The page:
That is, a repeating decimal with repeat length n is equal to the quotient of the repeating part (as an integer) and 10^{n} - 1.
Archimedes' quadrature of the parabola
Archimedes' dissection of a parabolic segment into infinitely many triangles
Archimedes used the sum of a geometric series to compute the area enclosed by a parabola and a straight line. His method was to dissect the area into an infinite number of triangles.
Archimedes' Theorem states that the total area under the parabola is 4/3 of the area of the blue triangle.
Archimedes determined that each green triangle has 1/8 the area of the blue triangle, each yellow triangle has 1/8 the area of a green triangle, and so forth.
Assuming that the blue triangle has area 1, the total area is an infinite sum:
The first term represents the area of the blue triangle, the second term the areas of the two green triangles, the third term the areas of the four yellow triangles, and so on. Simplifying the fractions gives
For example, the area inside the Koch snowflake can be described as the union of infinitely many equilateral triangles (see figure). Each side of the green triangle is exactly 1/3 the size of a side of the large blue triangle, and therefore has exactly 1/9 the area. Similarly, each yellow triangle has 1/9 the area of a green triangle, and so forth. Taking the blue triangle as a unit of area, the total area of the snowflake is
The first term of this series represents the area of the blue triangle, the second term the total area of the three green triangles, the third term the total area of the twelve yellow triangles, and so forth. Excluding the initial 1, this series is geometric with constant ratio r = 4/9. The first term of the geometric series is a = 3(1/9) = 1/3, so the sum is
Thus the Koch snowflake has 8/5 of the area of the base triangle.
Zeno's paradoxes
The convergence of a geometric series reveals that a sum involving an infinite number of summands can indeed be finite, and so allows one to resolve many of Zeno's paradoxes. For example, Zeno's dichotomy paradox maintains that movement is impossible, as one can divide any finite path into an infinite number of steps wherein each step is taken to be half the remaining distance. Zeno's mistake is in the assumption that the sum of an infinite number of finite steps cannot be finite. This is of course not true, as evidenced by the convergence of the geometric series with $r=1/2$.
This, however, is not a complete resolution to Zeno's dichotomy paradox. Strictly speaking, unless we allow for time to move in reverse, where the step size begins with $r=1/2$ and approaches zero as a limit, this infinite series would otherwise have to begin with an infinitesimally small step. Treating infinitesimals in this way is typically not something which is rigorously defined mathematically, outside of Nonstandard Calculus. So, while it is true that the entire infinite summation yields a finite number, we can not create a simple ordering of the terms when starting from an infinitesimal, and therefore we can not adequately describe the first step of any given action.
Euclid
Book IX, Proposition 35^{[1]} of Euclid's Elements expresses the partial sum of a geometric series in terms of members of the series. It is equivalent to the modern formula.
Economics
In economics, geometric series are used to represent the present value of an annuity (a sum of money to be paid in regular intervals).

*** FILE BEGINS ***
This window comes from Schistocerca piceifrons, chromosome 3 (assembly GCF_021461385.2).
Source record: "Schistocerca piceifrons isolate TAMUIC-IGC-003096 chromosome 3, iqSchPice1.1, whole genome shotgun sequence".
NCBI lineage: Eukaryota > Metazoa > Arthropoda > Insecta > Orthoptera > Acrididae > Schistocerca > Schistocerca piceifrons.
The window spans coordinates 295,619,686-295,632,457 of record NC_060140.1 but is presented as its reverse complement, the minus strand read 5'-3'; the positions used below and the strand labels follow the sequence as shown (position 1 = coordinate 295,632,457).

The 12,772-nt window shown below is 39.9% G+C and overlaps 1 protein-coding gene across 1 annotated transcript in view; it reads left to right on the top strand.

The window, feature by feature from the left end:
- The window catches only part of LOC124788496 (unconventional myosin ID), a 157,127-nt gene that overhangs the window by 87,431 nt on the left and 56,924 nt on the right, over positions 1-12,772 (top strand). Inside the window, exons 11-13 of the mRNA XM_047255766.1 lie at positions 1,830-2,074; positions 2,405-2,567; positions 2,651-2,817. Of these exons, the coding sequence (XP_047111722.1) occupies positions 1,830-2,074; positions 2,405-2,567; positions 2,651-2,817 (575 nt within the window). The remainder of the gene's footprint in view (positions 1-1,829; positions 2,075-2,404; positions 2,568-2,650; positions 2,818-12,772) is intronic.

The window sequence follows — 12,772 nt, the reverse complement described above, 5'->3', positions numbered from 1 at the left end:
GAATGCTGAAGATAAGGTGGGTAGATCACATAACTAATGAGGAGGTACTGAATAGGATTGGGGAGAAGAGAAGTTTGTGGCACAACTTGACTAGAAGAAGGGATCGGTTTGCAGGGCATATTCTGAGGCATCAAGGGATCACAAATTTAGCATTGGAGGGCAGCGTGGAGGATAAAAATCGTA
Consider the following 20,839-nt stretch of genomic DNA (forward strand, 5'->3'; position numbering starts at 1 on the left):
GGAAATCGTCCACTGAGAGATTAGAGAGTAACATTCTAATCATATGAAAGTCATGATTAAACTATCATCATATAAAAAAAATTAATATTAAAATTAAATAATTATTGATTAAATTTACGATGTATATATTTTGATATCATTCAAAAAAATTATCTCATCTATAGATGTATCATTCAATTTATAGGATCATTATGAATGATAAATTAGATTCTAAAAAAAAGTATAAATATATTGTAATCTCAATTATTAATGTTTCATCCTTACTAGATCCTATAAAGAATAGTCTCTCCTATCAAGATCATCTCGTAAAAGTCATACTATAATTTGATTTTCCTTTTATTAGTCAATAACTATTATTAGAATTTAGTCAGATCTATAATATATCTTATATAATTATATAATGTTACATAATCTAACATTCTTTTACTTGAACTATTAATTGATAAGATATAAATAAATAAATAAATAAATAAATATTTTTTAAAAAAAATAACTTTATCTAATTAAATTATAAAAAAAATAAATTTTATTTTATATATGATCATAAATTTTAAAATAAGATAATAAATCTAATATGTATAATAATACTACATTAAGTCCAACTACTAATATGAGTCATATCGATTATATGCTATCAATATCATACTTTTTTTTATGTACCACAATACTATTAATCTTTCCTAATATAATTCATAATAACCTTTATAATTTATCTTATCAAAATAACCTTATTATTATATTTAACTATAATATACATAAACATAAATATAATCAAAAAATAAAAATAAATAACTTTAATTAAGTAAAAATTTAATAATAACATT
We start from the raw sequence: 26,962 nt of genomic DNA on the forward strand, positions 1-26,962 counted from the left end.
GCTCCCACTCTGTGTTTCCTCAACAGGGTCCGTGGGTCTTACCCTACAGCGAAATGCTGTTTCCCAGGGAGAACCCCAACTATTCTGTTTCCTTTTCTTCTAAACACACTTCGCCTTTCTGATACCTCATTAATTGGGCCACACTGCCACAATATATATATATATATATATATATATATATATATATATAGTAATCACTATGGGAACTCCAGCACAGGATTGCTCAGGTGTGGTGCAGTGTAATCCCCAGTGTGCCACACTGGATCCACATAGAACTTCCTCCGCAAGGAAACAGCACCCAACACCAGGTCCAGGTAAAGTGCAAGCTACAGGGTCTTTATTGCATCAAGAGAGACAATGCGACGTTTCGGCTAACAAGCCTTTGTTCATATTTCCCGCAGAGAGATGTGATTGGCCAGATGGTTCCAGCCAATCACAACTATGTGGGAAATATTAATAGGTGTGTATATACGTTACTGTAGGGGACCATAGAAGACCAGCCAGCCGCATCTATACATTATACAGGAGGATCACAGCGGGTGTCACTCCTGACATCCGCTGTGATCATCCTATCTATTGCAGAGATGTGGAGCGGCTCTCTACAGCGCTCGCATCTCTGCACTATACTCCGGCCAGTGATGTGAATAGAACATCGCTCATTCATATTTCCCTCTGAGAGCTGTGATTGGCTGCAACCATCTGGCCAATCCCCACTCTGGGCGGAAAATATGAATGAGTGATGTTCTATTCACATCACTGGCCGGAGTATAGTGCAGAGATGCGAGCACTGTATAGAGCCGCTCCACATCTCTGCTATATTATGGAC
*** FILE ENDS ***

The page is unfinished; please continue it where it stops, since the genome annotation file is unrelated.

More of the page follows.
For example, suppose that a payment of $100 will be made to the owner of the annuity once per year (at the end of the year) in perpetuity. Receiving $100 a year from now is worth less than an immediate $100, because one cannot invest the money until one receives it. In particular, the present value of $100 one year in the future is $100 / (1 + $I$ ), where $I$ is the yearly interest rate.
Similarly, a payment of $100 two years in the future has a present value of $100 / (1 + $I$)^{2} (squared because two years' worth of interest is lost by not receiving the money right now). Therefore, the present value of receiving $100 per year in perpetuity is
can be interpreted as a power series in the Taylor's theorem sense, converging where $|x|<1$. From this, one can extrapolate to obtain other power series. For example,
A geometric series is a unit series (the series sum converges to one) if and only if |r| < 1 and a + r = 1 (equivalent to the more familiar form S = a / (1-r) = 1 when |r| < 1). Therefore, an alternating series is also a unit series when -1 < r < 0 and a + r = 1 (for example, common scale a = 1.7 and common ratio r = -0.7).
The terms of a geometric series are also the terms of a generalized Fibonacci sequence (F_{n} = F_{n-1} + F_{n-2} but without requiring F_{0} = 0 and F_{1} = 1) when a geometric series common ratio r satisfies the constraint 1 + r = r^{2}, which according to the quadratic formula is when the common ratio r equals the golden ratio (i.e., common ratio r = (1 ± ?5)/2).
The only geometric series that is a unit series and also has terms of a generalized Fibonacci sequence has the golden ratio as its common scale a and the conjugate golden ratio as its common ratio r (i.e., a = (1 + ?5)/2 and r = (1 - ?5)/2). It is a unit series because a + r = 1 and |r| < 1, it is a generalized Fibonacci sequence because 1 + r = r^{2}, and it is an alternating series because r < 0.
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History and philosophy
C. H. Edwards, Jr. (1994). The Historical Development of the Calculus, 3rd ed., Springer. ISBN978-0-387-94313-8.
Swain, Gordon and Thomas Dence (April 1998). "Archimedes' Quadrature of the Parabola Revisited". Mathematics Magazine. 71 (2): 123-30. doi:10.2307/2691014. JSTOR2691014.
Eli Maor (1991). To Infinity and Beyond: A Cultural History of the Infinite, Princeton University Press. ISBN978-0-691-02511-7
Morr Lazerowitz (2000). The Structure of Metaphysics (International Library of Philosophy), Routledge. ISBN978-0-415-22526-7
Economics
Carl P. Simon and Lawrence Blume (1994). Mathematics for Economists, W. W. Norton & Company. ISBN978-0-393-95733-4
Mike Rosser (2003). Basic Mathematics for Economists, 2nd ed., Routledge. ISBN978-0-415-26784-7
Biology
Edward Batschelet (1992). Introduction to Mathematics for Life Scientists, 3rd ed., Springer. ISBN978-0-387-09648-3
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Computer science